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What's New With Smart Weapons

In 1944, it took 108 B-17s dropping 648 bombs to destroy a point target. In Vietnam, similar targets required 176 bombs. Now, a few precision guided munitions (PGM) can do the job. Precision munitions also enhance strategic agility. For example, just over three C-5 sorties per day could have supplied every PGM used by the Air Force during the Gulf War. But the types of weapons in the US inventory remained largely unchanged since the end of the Vietnam War. During the 1980s a variety of "transitional" weapons were acquired in small numbers, carried on a limited number of platforms. Desert Storm demonstrated the current weapons’ effectiveness, and revealed their shortcomings.

Since Desert Storm, the Air Force has: Although a number of these new-generation precision munitions are entering production, as of late 1998 only relativey trivial numbers are actually available for combat. While tens of thousands of these weapons are slated for delivery over the coming decade, no more than a few dozen are currently combat ready.

Beginning in the mid-1980s, the Air Force and Navy began development of "next generation" weapons to fulfill the shortcomings of the earlier weapons. All of these are now in development, or in the initial stages of production.

These new weapons are all autonomously guided and have adverse weather capability. These weapons are being integrated into virtually every American combat aircraft.

Laser Guided Bombs

Laser guided bombs [LGBs] remain the most numerous precision guided munition, with roughly 25,000 in the current inventory. During Desert Storm, the F-111F and the F-117 accounted for the majority of the guided bomb tonnage delivered against strategic targets. The Navy's A-6E, which is no longer in service, and other aircraft, were used to deliver LGBs was used only sparingly. Demonstrated accuracies are estimated at between three and eight meters. Subsequent improvements include: Although laser-guided bombs have demonstrated the ability to destroy point targets with only a few rounds per aim point, their employment faces several constraints. The primary limitation on their use is the requirement for a clear line of sight between the bomb's laser seeker and the laser spot-beam designating the target, which is not possible under adverse weather conditions [rain, clouds, dust, etc]. Additionally, laser designators are deployed on only a limited number of aircraft, and the number of platforms that can deliver LGBs is much larger than the number that have independent target designation capabilities.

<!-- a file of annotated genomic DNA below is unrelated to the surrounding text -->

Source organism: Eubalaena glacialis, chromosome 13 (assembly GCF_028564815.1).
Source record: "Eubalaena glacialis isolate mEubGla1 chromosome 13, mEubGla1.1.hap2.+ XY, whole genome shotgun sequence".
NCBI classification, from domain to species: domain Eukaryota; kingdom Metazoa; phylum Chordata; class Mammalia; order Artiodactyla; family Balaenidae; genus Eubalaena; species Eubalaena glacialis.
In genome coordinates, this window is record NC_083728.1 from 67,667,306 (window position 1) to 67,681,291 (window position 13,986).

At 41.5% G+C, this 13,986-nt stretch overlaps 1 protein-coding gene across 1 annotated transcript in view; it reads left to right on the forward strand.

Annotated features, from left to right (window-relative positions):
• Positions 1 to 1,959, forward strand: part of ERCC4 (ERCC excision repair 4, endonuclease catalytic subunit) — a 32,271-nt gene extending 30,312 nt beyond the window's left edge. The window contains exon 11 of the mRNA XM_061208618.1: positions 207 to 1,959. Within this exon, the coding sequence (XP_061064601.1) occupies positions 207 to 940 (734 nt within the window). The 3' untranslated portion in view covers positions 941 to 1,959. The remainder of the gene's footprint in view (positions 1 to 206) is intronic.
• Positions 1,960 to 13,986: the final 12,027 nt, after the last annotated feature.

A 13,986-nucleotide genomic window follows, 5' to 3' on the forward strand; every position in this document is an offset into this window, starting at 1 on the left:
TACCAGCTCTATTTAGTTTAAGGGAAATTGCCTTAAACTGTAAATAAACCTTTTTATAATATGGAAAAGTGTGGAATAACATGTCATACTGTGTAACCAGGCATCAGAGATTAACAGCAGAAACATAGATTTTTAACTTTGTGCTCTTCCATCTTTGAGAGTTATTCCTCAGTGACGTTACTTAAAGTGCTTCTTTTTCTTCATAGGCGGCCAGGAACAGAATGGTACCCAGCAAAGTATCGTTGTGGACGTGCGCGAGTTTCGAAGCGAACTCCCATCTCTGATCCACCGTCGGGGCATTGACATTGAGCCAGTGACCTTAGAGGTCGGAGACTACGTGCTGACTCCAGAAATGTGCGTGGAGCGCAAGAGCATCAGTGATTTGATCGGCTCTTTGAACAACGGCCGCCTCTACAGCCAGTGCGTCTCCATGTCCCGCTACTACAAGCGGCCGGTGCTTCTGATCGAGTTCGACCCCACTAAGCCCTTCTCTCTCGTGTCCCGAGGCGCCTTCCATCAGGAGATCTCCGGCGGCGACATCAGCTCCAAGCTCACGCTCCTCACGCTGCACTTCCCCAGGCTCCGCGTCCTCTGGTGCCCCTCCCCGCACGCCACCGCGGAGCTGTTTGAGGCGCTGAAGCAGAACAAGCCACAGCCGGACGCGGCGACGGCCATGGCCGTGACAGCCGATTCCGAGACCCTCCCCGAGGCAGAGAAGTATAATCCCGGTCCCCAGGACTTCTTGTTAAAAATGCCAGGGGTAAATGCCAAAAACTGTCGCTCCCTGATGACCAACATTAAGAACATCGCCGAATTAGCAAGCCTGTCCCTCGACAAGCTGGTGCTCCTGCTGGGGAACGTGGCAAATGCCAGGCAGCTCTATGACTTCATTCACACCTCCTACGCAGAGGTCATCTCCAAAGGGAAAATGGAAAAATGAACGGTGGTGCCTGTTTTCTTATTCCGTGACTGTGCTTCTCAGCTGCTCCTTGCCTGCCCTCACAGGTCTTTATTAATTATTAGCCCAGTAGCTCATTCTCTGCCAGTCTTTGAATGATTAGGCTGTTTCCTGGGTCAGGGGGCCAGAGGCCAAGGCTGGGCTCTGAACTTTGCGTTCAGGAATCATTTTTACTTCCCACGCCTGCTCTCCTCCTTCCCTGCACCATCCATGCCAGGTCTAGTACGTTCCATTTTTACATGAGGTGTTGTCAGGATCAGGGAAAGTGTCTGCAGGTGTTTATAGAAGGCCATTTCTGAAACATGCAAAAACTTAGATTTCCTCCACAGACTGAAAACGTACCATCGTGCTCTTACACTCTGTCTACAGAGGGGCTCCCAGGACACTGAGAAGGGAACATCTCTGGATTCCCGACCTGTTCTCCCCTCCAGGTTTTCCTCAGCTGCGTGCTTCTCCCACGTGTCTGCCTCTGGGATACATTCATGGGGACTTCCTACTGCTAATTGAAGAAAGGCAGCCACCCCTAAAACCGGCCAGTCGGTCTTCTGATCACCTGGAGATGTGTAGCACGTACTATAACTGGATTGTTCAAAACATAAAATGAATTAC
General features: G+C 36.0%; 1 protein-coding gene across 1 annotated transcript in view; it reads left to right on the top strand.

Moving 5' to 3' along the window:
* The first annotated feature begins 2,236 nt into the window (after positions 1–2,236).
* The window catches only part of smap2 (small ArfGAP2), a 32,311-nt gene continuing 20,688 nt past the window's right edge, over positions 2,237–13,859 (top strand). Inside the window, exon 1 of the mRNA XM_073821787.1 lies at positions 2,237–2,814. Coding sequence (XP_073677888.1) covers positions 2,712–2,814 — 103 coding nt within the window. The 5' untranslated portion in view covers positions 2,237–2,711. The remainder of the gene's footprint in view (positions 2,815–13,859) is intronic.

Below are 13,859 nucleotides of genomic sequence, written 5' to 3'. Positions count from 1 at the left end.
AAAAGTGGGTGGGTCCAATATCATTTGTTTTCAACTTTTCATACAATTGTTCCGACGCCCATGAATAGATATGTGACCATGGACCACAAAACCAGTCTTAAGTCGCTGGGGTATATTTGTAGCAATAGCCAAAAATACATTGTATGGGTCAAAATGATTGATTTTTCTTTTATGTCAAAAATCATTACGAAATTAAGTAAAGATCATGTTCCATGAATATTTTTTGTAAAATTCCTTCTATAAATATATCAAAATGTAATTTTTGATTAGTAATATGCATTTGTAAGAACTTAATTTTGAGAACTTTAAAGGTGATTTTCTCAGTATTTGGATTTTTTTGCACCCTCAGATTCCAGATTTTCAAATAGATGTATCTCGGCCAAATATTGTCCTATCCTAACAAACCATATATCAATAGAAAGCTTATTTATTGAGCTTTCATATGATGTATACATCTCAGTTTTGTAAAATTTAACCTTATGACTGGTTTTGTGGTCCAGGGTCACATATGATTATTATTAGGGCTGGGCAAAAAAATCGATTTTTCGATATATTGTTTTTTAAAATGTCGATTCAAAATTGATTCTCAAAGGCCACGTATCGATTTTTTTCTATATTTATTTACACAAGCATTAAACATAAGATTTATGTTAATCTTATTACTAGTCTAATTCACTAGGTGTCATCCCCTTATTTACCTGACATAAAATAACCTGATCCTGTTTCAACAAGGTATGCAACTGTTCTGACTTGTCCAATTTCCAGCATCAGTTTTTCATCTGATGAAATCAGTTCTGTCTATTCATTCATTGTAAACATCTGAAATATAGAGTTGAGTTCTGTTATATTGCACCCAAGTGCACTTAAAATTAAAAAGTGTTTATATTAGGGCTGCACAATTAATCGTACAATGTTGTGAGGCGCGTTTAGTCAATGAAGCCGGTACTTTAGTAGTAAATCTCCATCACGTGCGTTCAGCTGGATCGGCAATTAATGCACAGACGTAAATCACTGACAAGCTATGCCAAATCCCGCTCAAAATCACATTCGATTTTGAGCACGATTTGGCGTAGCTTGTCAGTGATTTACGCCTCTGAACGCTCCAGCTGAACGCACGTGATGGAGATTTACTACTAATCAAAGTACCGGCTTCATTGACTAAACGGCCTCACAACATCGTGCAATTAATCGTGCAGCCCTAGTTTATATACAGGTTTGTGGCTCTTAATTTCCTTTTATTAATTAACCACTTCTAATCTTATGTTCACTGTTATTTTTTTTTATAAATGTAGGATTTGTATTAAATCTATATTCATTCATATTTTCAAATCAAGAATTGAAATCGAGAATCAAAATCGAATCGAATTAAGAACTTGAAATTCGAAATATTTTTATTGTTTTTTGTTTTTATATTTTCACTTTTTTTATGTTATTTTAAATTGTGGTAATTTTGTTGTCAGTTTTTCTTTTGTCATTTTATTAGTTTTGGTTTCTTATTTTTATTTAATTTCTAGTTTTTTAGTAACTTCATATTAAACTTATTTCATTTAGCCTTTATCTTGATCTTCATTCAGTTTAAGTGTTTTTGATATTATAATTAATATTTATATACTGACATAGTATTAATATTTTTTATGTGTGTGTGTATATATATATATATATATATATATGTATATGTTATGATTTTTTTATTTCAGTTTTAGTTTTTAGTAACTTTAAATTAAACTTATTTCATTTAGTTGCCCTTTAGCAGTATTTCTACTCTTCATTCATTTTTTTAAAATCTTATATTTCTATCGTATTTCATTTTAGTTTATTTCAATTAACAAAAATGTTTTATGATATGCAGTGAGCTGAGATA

Global Positioning System Munitions

The impending massive expansion of precision munition inventories is largely a product of the introduction of relatively inexpensive and highly accurate guidance systems incorporating receivers for the Navstar Global Positioning System [GPS]. These new munitions will provide accuracies comparable to LGBs, while overcoming adverse weather limitations, and eliminating the need for laser target designation systems.

These GPS munitions will also facilitate accurate delivery of area munitions from the higher altitudes that are characteristic of post-Cold War air operations. Low level employment is one of the most demanding tasks facing fighter/attack crews, but during the Cold War these tactics were dictated by the nature of the Warsaw Pact air defense threat. The major disadvantage of a low level delivery is the requirement to fly over the target and its associated air defense weapons. During the Gulf War air campaign initial aircraft losses early in the air campaign resulted from low-altitude munition deliveries. Subsequently the majority of bombs were released from aircraft flying above 12,000 to 15,000 feet. Higher altitudes provided a relative sanctuary from most air defenses but resulted in a major compromise in terms of bomb accuracy and, ultimately, effectiveness. Although quite inexpensive and less restricted by low visibility, unguided munitions cannot reliably be employed against point targets from medium and high altitudes. The addition of JDAM and WCMD will solve these problems.

But pending the arrival of these new munitions, American air operations in Kosovo during early 1999 largely depended on the same precision munitions used [or available for use] in Desert Storm in 1991, or Deliberate Force in 1995. These were supplemented, though not yet replaced, by the small numbers of more sophisticated "transitional" weapons that entered the inventory in the early 1990s, as well as very limited numbers of the newer "next generation" weapons now transitioning to operational units.

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